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spanish territorial style
Spanish Territorial Style
July, 2013, Page 74
Photos by Chris Loomis
Architect Tom Mooney fulfilled the homeowners’ vision of a classic Territorial-style home with details such as lintels over doors and windows, and vigas protruding near the roofline. The custom gate is red cedar. Landscape architect Michael Rockwell says, “A lot of natural desert comes up to the house, so one of our goals was to understand that and specify appropriate desert plant material.”
Ideas Borrowed From a Cherished Family Home Inform a New Family Getaway
Sometimes you just have to take matters into your own hands.
“We looked at real estate for years but didn’t find anything that moved us the same way my in-laws’ house did,” say the owners of this north Scottsdale residence. “So we decided, if we can’t find one, we’ll build one.”
The goal was to replicate the architectural style of the other Scottsdale house the couple had been visiting for 30 years and create “a really wonderful vacation home” for themselves in the Southwest, the wife says. And that’s just what they did.
“They told me, if we were to take the same exact house and enlarge it for a family, it would be just perfect,” says architect Tom Mooney of Mooney Design Group. “The parents’ home was a Spanish Territorial built in the early ’80s and was very accurate as far as its architecture. Everything had a soft feel to it; there’s not a sharp corner in the house. We took that same character and put it into this new home.”
Mooney and the rest of the team—including designers Marieann Green Ciummo, ASID, a Phoenix Home & Garden Master of the Southwest, and Colette Kettering Parish, both of Marieann Green Interior Design, builder Richard Sinagoga of RS Homes, and landscape architect Michael Rockwell of Azul-Verde Design Group, who is also a Phoenix Home & Garden Master of the Southwest—made many a trip back and forth from the in-laws’ house to the new site to get the details just right. And they took pictures, a lot of pictures. Mooney alone estimates he has some 500 photos of the inspiration house.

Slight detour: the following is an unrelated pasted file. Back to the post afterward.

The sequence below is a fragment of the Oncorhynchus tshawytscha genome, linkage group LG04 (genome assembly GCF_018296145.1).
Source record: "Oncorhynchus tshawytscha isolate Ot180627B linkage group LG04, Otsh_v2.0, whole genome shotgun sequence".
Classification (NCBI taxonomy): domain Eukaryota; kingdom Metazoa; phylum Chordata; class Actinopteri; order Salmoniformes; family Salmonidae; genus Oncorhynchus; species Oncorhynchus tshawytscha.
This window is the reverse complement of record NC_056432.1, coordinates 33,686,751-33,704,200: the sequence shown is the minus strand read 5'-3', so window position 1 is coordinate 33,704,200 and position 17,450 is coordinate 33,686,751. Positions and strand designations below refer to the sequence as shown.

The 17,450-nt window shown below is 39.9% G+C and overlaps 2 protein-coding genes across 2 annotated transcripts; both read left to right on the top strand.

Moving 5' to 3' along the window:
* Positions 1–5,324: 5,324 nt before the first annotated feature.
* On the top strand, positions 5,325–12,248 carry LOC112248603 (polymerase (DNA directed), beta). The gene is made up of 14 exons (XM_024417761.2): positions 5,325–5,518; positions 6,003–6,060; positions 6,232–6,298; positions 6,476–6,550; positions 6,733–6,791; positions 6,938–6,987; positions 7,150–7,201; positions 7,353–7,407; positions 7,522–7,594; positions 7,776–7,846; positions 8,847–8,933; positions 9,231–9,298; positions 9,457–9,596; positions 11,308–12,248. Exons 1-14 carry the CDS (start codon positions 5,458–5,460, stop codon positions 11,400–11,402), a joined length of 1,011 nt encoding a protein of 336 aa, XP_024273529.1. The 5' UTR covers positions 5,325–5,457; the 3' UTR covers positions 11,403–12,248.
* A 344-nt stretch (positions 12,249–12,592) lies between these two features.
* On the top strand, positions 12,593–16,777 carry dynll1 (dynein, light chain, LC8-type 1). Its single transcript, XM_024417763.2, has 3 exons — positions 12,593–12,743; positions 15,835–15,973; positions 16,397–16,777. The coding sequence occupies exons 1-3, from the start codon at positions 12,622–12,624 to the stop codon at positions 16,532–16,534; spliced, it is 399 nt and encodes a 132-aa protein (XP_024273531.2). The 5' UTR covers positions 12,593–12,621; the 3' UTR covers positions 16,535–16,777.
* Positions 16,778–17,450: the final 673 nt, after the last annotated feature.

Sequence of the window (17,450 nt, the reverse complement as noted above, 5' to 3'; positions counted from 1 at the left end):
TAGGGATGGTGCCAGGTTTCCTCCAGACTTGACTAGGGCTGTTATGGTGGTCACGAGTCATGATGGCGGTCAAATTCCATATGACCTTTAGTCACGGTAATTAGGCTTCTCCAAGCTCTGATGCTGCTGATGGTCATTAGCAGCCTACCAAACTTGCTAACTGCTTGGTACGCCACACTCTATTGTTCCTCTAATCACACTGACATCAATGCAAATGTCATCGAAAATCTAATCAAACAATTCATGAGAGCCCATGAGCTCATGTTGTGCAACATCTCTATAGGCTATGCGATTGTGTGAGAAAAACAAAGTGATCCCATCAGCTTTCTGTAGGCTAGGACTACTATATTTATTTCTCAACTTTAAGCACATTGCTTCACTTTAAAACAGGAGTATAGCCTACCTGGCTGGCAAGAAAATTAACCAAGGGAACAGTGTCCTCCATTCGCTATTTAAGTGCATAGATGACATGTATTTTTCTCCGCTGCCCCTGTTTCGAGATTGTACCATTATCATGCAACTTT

A tile-lined stone fountain and lush desert plant material create a “cooler feeling” for the entry courtyard, according to landscape architect Michael Rockwell. The series of doors along the portal was inspired by an older family home in north Scottsdale. “The other house had a lot of French doors surrounding the courtyard,” says builder Richard Sinagoga. “We were able to replicate that.”
Their efforts resulted in a new build that has all the rich architectural flavor of the older home: hand-formed plaster walls, kiva fireplaces, built-in niches, rough-sawn wood lintels, viga and latilla ceiling treatments, 18-inch-thick walls, and 9- to 10-foot-high ceilings. “The ceilings are lower than in most homes we build today,” notes Sinagoga. “Before we started building, I took them to see some of the Pueblo-style homes we’ve built recently so that they could see the difference in ceiling height. But they kept gravitating back to the parents’ home, saying they really liked the cozy feeling the lower ceilings created. I have to say, now that it’s done, there really is a different feeling when you walk in.”
Green Ciummo and Kettering Parish were charged with replicating the inspiration home’s floors. “The floors are a combination of traditional Saltillo and manganese,” Green Ciummo points out. “We worked hard to get the blend of colors and the finish just right.” They also helped source and select furnishings and accessories. “We started the furnishings before the house was even framed. So when the house was ready, the furniture was ready,” she says. “They wanted a pale palette with punches of color in pillows and artwork; simple, but interesting.”